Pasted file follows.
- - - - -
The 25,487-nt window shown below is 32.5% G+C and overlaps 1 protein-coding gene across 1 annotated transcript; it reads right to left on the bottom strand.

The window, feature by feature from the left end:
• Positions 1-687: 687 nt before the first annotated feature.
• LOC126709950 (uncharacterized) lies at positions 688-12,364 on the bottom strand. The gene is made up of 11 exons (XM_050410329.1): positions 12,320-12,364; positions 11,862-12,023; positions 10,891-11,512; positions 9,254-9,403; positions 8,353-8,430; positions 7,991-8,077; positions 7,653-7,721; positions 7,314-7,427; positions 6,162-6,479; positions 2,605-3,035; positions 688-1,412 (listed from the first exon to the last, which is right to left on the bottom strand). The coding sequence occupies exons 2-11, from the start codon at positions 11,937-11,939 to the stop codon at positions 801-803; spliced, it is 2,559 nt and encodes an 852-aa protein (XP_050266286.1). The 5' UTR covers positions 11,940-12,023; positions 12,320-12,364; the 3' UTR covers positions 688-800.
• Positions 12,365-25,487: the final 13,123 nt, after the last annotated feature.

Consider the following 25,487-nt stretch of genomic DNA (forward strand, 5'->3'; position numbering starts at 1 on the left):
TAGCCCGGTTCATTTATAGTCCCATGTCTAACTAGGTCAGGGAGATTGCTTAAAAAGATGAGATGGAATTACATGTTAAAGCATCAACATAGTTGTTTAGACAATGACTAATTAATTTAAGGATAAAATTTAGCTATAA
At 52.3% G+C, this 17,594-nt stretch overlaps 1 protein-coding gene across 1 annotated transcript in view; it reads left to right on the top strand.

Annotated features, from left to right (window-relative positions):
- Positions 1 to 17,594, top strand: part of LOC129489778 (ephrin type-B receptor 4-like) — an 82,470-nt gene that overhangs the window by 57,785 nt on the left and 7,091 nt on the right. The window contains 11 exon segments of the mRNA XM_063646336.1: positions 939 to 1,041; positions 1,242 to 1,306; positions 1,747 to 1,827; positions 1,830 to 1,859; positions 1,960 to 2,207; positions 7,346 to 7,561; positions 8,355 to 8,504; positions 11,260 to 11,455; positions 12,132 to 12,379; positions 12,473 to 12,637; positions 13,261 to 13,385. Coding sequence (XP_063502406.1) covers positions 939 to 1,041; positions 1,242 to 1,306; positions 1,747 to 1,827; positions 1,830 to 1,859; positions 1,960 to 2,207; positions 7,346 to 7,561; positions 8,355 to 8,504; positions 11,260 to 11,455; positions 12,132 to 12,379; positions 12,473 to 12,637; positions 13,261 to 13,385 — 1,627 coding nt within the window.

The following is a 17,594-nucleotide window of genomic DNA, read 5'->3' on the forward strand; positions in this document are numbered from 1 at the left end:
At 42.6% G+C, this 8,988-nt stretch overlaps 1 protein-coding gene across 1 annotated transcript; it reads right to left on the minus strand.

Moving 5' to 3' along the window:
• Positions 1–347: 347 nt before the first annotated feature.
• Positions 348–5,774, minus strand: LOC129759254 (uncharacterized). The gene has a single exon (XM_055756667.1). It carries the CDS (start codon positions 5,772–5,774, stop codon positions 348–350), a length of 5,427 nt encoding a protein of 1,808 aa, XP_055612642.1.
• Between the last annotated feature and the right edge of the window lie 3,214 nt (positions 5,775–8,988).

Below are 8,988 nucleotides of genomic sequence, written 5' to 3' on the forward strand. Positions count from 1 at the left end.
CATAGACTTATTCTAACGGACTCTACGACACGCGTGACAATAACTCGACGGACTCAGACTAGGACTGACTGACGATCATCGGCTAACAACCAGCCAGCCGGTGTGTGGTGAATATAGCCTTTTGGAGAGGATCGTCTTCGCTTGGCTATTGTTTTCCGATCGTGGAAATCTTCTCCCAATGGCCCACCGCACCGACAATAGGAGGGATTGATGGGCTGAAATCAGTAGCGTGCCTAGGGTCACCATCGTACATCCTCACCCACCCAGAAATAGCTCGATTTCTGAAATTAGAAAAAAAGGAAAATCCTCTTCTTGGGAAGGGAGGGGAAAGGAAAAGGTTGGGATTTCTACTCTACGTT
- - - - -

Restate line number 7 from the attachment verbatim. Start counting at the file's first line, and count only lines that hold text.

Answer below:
TAGCCCGGTTCATTTATAGTCCCATGTCTAACTAGGTCAGGGAGATTGCTTAAAAAGATGAGATGGAATTACATGTTAAAGCATCAACATAGTTGTTTAGACAATGACTAATTAATTTAAGGATAAAATTTAGCTATAA